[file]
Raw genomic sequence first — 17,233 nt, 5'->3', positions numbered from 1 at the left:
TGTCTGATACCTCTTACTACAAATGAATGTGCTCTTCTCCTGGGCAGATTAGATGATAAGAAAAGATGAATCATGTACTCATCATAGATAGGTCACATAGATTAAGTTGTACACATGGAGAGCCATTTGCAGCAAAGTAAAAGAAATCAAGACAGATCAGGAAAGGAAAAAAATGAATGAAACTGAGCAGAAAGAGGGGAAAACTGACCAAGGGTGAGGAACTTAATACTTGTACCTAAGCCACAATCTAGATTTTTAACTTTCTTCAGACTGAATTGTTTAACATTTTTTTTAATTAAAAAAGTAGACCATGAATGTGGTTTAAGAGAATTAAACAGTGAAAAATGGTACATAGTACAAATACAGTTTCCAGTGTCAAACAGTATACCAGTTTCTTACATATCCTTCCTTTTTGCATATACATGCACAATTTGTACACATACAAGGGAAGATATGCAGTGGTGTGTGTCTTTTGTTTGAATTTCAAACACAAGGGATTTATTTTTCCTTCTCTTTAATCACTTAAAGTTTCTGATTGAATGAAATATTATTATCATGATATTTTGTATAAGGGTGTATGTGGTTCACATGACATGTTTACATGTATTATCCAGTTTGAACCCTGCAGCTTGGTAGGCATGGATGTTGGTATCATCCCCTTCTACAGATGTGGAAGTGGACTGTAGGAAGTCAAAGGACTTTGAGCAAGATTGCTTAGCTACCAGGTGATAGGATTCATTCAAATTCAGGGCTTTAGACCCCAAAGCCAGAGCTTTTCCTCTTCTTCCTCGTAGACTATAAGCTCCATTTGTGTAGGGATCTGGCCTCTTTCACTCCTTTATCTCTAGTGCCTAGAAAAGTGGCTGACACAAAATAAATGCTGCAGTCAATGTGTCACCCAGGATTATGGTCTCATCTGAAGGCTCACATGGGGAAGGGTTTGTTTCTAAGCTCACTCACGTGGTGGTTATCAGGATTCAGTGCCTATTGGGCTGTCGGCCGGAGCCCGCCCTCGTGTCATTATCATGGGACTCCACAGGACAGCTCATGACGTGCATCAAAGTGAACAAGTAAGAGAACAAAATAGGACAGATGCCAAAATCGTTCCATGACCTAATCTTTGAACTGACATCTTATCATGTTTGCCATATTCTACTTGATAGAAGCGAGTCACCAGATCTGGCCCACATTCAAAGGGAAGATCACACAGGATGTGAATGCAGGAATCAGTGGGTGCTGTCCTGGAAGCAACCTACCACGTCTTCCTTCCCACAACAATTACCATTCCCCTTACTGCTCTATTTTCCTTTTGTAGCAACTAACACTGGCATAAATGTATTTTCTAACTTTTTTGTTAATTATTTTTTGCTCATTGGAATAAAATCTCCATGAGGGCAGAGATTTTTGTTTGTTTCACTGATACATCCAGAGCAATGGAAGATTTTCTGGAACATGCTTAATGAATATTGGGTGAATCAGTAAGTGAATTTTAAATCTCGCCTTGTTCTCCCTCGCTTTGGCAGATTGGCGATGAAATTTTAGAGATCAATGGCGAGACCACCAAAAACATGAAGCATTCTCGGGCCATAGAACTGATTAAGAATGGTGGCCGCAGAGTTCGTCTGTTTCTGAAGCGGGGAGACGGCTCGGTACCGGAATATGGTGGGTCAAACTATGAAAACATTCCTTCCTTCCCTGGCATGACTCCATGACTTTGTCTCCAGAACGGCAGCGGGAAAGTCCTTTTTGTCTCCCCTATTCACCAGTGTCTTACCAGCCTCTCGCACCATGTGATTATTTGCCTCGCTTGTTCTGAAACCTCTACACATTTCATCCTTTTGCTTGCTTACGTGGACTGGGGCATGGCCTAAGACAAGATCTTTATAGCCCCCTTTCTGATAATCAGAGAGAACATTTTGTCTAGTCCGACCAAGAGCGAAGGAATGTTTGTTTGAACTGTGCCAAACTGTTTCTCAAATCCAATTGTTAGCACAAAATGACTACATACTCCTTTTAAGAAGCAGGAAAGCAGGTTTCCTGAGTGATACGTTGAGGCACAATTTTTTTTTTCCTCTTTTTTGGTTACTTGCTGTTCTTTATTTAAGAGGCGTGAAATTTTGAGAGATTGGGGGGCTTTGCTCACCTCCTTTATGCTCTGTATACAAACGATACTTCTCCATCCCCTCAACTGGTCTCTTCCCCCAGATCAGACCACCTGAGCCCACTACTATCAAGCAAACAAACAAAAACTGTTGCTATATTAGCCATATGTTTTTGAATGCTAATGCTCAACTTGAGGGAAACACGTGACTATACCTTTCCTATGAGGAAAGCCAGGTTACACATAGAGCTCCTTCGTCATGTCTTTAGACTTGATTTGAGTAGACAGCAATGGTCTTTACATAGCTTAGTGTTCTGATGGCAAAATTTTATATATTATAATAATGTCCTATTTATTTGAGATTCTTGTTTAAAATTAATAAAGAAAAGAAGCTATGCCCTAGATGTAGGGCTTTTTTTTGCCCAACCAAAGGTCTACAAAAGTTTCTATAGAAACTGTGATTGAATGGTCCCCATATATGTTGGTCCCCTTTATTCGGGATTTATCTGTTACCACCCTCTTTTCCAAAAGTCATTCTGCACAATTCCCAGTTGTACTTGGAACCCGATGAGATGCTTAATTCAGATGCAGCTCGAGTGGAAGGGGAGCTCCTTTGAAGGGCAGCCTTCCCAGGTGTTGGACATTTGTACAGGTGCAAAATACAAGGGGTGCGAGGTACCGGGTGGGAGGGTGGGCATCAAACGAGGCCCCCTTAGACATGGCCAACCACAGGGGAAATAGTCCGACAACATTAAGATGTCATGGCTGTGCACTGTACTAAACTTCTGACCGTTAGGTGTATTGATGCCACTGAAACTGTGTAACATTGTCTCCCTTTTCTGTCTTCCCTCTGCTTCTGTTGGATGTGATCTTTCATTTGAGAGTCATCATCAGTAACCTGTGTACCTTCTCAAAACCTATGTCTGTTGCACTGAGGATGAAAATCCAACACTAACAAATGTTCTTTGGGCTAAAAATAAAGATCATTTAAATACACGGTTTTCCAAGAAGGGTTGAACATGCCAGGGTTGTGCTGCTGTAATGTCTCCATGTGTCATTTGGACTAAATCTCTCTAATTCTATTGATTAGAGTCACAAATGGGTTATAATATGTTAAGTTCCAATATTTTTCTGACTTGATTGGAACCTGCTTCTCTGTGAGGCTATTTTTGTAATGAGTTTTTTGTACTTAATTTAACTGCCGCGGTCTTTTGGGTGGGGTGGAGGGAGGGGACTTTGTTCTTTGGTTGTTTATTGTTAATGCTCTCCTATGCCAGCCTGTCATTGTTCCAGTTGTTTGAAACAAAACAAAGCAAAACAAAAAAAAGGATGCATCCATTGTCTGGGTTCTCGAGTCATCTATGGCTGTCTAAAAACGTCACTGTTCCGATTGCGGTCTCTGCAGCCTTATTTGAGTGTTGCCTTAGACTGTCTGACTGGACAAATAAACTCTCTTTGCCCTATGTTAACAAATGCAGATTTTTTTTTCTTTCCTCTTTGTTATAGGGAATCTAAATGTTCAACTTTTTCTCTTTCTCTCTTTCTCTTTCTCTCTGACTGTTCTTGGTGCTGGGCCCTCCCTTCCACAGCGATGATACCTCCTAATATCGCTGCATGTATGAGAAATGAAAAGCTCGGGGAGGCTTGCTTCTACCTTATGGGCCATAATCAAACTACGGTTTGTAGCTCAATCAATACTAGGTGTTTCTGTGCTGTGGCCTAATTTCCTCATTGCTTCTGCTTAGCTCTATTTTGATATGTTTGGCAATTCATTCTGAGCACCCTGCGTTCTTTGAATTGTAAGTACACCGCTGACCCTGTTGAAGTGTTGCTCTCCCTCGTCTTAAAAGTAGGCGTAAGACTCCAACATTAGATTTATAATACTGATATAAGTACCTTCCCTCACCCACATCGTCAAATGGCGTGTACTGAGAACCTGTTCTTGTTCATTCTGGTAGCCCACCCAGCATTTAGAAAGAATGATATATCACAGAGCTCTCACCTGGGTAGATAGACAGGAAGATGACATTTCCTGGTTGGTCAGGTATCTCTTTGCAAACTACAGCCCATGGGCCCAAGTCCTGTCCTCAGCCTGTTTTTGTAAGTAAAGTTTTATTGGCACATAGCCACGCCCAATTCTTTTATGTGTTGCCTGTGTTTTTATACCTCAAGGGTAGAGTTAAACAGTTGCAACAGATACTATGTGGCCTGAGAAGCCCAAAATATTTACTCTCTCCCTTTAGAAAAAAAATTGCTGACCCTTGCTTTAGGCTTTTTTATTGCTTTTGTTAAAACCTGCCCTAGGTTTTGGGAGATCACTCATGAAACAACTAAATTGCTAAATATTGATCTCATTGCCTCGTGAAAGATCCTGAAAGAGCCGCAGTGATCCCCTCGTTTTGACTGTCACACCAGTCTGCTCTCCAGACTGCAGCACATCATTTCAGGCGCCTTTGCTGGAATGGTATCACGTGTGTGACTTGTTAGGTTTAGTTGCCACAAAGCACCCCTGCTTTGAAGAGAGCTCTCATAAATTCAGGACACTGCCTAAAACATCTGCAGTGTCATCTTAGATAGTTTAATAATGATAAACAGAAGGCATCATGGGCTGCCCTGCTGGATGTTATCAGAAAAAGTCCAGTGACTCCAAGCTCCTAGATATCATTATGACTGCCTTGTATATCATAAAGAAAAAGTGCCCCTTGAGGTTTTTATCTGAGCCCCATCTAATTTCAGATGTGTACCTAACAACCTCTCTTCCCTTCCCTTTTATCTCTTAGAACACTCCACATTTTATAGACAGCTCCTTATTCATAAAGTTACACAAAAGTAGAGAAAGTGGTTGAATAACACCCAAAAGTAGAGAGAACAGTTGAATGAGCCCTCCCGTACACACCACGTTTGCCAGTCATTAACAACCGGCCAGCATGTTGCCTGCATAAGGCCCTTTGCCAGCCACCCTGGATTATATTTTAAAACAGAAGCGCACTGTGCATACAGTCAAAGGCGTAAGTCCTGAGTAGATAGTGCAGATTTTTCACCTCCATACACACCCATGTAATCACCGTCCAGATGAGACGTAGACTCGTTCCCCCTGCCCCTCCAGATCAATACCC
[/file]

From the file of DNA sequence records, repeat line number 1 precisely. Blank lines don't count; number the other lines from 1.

Raw genomic sequence first — 17,233 nt, 5'->3', positions numbered from 1 at the left: